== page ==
|Executive Secretary |
There is hardly an area in which I had not advocated for reforms. But there was one area, an area that was the source of constant complaints by attorneys, that I had never addressed - the attorney disciplinary system. In January of 2011, I did a study of three years of discipline and found that 397 out of 400 cases involved attorneys from small firms or sole practitioners. I wrote a critical piece about the Disciplinary Commission on my blog Ogden on Politics in which I reported my findings and called for an investigation.
|Catherine Nestrict, DC Board Chair|
|Anthony Prather, DC Board|
Member and Former Chair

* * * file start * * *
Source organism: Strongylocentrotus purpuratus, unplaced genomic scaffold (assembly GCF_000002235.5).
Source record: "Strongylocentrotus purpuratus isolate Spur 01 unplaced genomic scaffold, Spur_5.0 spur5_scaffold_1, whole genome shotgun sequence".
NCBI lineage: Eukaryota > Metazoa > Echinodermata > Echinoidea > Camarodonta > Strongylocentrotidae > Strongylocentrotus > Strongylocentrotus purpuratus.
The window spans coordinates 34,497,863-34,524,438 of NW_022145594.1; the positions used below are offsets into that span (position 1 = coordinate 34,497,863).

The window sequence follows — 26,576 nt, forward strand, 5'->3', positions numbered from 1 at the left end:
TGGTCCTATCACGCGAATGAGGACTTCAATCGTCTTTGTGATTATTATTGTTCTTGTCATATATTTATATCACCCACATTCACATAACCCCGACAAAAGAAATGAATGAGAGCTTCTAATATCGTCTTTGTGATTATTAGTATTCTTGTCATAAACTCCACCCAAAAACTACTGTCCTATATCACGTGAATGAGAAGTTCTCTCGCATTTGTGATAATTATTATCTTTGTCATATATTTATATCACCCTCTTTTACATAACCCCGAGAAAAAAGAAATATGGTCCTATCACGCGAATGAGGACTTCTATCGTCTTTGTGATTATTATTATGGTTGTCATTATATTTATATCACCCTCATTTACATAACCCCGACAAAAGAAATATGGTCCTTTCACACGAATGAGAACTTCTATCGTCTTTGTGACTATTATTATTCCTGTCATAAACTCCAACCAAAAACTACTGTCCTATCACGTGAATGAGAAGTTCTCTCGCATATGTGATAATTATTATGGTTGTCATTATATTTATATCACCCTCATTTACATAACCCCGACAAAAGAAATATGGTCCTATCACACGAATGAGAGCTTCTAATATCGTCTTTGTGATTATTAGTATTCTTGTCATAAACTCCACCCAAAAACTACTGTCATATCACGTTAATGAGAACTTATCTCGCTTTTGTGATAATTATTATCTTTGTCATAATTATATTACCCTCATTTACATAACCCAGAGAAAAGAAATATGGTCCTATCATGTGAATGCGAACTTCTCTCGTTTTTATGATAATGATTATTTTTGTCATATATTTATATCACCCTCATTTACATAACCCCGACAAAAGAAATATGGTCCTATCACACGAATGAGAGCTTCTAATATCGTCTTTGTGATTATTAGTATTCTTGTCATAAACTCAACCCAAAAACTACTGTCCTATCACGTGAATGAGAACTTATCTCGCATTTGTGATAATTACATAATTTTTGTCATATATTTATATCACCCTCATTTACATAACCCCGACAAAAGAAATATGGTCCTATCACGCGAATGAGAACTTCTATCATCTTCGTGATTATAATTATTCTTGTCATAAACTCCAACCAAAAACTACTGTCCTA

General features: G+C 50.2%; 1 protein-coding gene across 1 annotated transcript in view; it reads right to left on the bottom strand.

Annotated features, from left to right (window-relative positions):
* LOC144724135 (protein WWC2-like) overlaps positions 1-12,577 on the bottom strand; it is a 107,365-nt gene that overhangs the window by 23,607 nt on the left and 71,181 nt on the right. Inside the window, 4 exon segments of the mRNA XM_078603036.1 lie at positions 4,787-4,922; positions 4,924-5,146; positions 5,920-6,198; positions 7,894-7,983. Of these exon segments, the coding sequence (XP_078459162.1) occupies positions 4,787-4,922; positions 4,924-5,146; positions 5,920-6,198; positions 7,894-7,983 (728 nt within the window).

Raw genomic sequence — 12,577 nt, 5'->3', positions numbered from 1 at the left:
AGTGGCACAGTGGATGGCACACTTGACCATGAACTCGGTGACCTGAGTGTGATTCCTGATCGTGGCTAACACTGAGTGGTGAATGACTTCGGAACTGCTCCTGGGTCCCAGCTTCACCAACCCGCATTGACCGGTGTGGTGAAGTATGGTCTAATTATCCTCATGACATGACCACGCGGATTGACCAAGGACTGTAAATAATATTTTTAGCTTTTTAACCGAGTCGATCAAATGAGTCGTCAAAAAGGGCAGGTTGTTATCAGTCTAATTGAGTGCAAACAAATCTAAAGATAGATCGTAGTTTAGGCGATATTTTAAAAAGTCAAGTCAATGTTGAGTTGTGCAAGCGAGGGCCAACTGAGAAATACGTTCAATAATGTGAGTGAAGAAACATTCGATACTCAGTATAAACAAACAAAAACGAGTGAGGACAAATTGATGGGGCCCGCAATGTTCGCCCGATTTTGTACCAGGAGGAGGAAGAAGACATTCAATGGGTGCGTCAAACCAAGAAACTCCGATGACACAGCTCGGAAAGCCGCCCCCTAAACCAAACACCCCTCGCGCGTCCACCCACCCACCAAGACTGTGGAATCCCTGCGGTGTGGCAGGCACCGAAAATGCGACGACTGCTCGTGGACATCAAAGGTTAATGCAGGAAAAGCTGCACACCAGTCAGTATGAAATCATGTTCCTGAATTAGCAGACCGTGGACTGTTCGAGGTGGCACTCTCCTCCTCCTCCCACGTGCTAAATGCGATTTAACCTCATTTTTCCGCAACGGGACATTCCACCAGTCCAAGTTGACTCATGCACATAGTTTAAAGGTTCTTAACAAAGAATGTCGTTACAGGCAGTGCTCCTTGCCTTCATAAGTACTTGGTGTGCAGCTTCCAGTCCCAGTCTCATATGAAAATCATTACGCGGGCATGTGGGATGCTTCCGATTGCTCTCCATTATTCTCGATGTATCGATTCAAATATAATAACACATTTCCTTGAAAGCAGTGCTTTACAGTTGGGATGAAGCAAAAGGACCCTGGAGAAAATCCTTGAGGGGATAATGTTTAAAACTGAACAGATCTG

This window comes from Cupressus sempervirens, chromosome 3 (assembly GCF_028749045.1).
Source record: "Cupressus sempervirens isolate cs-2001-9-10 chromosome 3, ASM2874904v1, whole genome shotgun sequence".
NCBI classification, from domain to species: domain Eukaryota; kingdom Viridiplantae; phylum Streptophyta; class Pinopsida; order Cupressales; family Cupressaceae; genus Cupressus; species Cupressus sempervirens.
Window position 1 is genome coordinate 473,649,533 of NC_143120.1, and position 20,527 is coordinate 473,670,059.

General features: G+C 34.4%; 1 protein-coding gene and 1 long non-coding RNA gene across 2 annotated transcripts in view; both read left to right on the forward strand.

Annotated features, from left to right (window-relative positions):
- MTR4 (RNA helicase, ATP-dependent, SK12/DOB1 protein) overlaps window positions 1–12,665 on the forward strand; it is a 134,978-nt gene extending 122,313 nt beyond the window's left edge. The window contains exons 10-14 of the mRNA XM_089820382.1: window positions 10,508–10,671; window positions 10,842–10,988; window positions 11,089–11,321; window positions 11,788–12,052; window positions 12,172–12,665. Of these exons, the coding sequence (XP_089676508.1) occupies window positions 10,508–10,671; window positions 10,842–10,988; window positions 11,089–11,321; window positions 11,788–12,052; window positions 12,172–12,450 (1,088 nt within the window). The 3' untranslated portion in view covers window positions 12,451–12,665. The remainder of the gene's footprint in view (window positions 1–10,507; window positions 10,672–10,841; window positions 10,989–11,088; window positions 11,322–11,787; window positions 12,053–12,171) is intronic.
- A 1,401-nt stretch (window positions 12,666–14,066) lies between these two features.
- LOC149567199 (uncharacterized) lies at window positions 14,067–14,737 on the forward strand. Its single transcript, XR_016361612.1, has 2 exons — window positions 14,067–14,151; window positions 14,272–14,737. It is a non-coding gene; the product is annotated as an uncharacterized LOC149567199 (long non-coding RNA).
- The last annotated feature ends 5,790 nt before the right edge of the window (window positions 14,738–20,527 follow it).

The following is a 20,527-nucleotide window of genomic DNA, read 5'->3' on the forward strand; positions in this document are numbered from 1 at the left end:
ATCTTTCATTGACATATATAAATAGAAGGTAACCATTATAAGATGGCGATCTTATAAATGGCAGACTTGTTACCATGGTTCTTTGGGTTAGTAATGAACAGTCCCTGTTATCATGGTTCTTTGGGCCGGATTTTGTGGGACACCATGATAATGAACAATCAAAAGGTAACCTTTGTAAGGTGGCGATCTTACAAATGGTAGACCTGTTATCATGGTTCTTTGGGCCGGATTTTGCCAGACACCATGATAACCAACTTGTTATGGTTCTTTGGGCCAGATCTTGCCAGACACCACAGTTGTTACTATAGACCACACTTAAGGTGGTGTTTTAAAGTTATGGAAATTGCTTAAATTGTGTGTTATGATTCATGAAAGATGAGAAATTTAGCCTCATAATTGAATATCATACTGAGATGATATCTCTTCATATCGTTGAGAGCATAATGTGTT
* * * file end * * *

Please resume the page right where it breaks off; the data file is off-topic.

At the end of the day, the Indiana Supreme Court is the body that can take notice of what is going on and enact meaningful reforms. We need more transparency, we need the disciplinary rules enforced equally, and we need to end the politicization of the disciplinary process. We also need a DC that has a better sense of priorities, i.e. the number one duty of the DC should be protecting the public from being harmed by dishonest attorneys. We need statutes of limitations enacted on grievances and we need rules requiring that members of the DC recuse themselves from sitting on cases deciding the discipline of an attorney who had previously accused the DC member of an ethical violation. But more important than any other reform, these assaults by the Disciplinary Commission on attorney free speech need to cease immediately. The DC should not be in the business of using the disciplinary process to protect judges and the DC from criticism. That is not what the First Amendment is about and that is certainly not what the disciplinary process should be about.